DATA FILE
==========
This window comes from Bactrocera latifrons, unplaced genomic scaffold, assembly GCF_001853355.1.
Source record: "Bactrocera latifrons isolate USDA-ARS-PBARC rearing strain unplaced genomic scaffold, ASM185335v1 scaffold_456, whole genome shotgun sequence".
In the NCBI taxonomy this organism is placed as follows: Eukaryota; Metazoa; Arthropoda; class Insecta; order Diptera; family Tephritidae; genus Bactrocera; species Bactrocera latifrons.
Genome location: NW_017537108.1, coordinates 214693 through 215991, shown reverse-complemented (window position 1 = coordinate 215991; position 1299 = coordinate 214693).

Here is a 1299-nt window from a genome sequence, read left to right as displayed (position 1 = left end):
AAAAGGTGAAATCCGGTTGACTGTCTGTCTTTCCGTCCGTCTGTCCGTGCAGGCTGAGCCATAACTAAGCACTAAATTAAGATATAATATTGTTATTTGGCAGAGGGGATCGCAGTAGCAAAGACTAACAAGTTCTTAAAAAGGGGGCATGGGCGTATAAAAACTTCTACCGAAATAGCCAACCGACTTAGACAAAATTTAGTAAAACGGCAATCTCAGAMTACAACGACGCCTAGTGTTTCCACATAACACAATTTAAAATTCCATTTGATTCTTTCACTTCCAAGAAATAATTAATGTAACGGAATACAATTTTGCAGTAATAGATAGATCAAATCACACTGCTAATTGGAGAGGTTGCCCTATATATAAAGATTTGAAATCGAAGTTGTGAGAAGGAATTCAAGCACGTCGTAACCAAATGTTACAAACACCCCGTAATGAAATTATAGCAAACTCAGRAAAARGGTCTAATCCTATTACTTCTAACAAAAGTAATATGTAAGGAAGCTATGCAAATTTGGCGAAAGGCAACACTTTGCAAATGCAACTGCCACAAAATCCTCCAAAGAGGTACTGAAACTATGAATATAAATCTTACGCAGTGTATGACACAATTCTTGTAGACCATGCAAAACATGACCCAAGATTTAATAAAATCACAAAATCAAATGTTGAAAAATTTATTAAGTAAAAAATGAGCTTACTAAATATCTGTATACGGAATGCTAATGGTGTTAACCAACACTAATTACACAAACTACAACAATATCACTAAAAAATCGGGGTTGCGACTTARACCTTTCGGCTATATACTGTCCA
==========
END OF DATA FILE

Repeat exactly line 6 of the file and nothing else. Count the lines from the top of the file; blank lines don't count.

AAAAGGTGAAATCCGGTTGACTGTCTGTCTTTCCGTCCGTCTGTCCGTGCAGGCTGAGCCATAACTAAGCACTAAATTAAGATATAATATTGTTATTTGGCAGAGGGGATCGCAGTAGCAAAGACTAACAAGTTCTTAAAAAGGGGGCATGGGCGTATAAAAACTTCTACCGAAATAGCCAACCGACTTAGACAAAATTTAGTAAAACGGCAATCTCAGAMTACAACGACGCCTAGTGTTTCCACATAACACAATTTAAAATTCCATTTGATTCTTTCACTTCCAAGAAATAATTAATGTAACGGAATACAATTTTGCAGTAATAGATAGATCAAATCACACTGCTAATTGGAGAGGTTGCCCTATATATAAAGATTTGAAATCGAAGTTGTGAGAAGGAATTCAAGCACGTCGTAACCAAATGTTACAAACACCCCGTAATGAAATTATAGCAAACTCAGRAAAARGGTCTAATCCTATTACTTCTAACAAAAGTAATATGTAAGGAAGCTATGCAAATTTGGCGAAAGGCAACACTTTGCAAATGCAACTGCCACAAAATCCTCCAAAGAGGTACTGAAACTATGAATATAAATCTTACGCAGTGTATGACACAATTCTTGTAGACCATGCAAAACATGACCCAAGATTTAATAAAATCACAAAATCAAATGTTGAAAAATTTATTAAGTAAAAAATGAGCTTACTAAATATCTGTATACGGAATGCTAATGGTGTTAACCAACACTAATTACACAAACTACAACAATATCACTAAAAAATCGGGGTTGCGACTTARACCTTTCGGCTATATACTGTCCA